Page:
I was serious about whacking it
dropped off the heat exchanger
no
First check that the pilot solenoid isn't open circuit, then check that you have volts to it and both are true, and you've thumped it around a bit and you are sure that you have a gas supply, you need a new gas valve
Reply to
geoff
Can it be opened at all? Would I need a seal kit, or is it too dangerous to reuse?
OK, will get volt counter today from work.
I have already tapped it a few times in different directions. Should I hit it really hard? Is there an optimum direction (I was thinking of along the axis of travel), or should I give it a beating from all directions?
Bob
Reply to
Bob Smith
In message , Bob Smith writes
They are just not meant to be disassembled, and unless you are VERY confident in your abilities, it's just not a road to go down. Since you are having to ask, I would suggest that it's not something you should try - what if it leaks and you cause an explosion ?
basically what can happen if a valve hasn't been used for a while is that the rubber seal can stick to the housing - this is what you are trying to see if you can dislodge
Reply to
geoff
An extract from the (as yet unpublished) Boiler Repair FAQ on the subject of gas valves.
This is a genuine ?no user serviceable parts inside? piece of kit . Now let's be clear about this. There are no user serviceable parts inside. There are no professionally serviceable parts inside. There are no diy serviceable parts inside. In fact there are no serviceable parts inside even on Christmas eve. They cost less than £100, they do not need replacing very often if ever in the life of the boiler.
Reply to
Ed Sirett
It has been in use over the summer for hot water, and for the last month for CH. When it stopped working, the rads were warm, and it was noticed that the hot tap was not getting hot (so it died on active duty).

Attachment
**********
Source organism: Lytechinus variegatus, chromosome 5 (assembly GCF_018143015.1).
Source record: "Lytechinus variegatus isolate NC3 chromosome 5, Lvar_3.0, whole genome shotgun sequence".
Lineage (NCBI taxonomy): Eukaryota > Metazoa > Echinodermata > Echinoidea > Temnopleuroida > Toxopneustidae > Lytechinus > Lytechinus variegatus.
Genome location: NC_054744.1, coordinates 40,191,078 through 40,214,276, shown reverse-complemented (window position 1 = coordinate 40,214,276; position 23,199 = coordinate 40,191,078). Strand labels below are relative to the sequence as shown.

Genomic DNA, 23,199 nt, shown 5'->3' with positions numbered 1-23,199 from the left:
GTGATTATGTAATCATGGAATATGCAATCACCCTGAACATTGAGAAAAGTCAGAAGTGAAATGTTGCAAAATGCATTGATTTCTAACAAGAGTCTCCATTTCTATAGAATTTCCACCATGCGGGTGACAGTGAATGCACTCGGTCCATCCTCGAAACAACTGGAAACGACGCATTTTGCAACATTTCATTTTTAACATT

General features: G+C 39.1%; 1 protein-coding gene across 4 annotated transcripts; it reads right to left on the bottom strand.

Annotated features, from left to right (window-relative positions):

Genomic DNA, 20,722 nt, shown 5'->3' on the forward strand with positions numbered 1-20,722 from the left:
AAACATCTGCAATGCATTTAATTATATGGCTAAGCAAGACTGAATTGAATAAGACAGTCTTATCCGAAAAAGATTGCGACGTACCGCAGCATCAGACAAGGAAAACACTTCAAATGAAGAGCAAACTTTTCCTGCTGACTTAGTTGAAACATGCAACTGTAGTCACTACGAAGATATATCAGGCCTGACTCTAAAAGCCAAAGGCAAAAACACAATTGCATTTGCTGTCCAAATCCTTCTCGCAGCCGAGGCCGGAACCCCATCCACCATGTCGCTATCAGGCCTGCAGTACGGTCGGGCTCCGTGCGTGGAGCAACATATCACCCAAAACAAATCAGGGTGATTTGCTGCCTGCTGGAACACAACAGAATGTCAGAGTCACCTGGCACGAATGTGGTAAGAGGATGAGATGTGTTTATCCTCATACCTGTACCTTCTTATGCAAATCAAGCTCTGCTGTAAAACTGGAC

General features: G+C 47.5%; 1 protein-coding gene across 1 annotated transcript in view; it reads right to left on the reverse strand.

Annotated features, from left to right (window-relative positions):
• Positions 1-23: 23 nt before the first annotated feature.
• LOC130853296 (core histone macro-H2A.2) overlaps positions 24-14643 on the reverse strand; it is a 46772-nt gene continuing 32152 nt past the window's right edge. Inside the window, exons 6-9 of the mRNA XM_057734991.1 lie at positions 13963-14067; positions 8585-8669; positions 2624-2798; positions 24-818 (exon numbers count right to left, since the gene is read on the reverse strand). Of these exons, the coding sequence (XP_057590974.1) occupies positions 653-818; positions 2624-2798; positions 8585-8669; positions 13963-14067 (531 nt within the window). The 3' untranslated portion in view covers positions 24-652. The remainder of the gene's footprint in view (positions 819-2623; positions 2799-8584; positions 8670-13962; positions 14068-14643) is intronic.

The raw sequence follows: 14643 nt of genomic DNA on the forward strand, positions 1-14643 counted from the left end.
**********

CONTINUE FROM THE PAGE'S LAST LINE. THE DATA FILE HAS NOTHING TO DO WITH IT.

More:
Can the metal chunk that is moved by the solenoid break off whatever it is connected to and therefore still move and leave the valve shut?
Bob
Reply to
Bob Smith
Why are they not serviceable? Serious question. I've encountered very few things which really, truly were unrepairable, and those were almost all electronic. What makes a relatively simple device like an electromechanical gas valve unrepairable?
Ian
Reply to
The Real Doctor
Whilst I'm with you in spirit I plead a special case for this component.
1) There are likely to be rubber diaphragms and seals which even when new were vulnerable to damage. Some are more on the lines of a condom than a car tyre. These parts are now even more suspect to failing as the valve has failed (else why would you be opening it up).
2) You need a way of verifying that the valve is working 100% after reassembly, a valve which lets by could have a lot of nasty consequences, one which I saw like that could have lead to a CO poisoning incident.
3) You may well find the culprit is a damaged/worn rubber component. Whilst O-rings, washers and springs are generic components diaphragms aren't. There is no source of supply for these sub-unit spares.
Reply to
Ed Sirett

Site Timeline Threads

HomeOwnersHub website is not affiliated with any of the manufacturers or service providers discussed here. All logos and trade names are the property of their respective owners.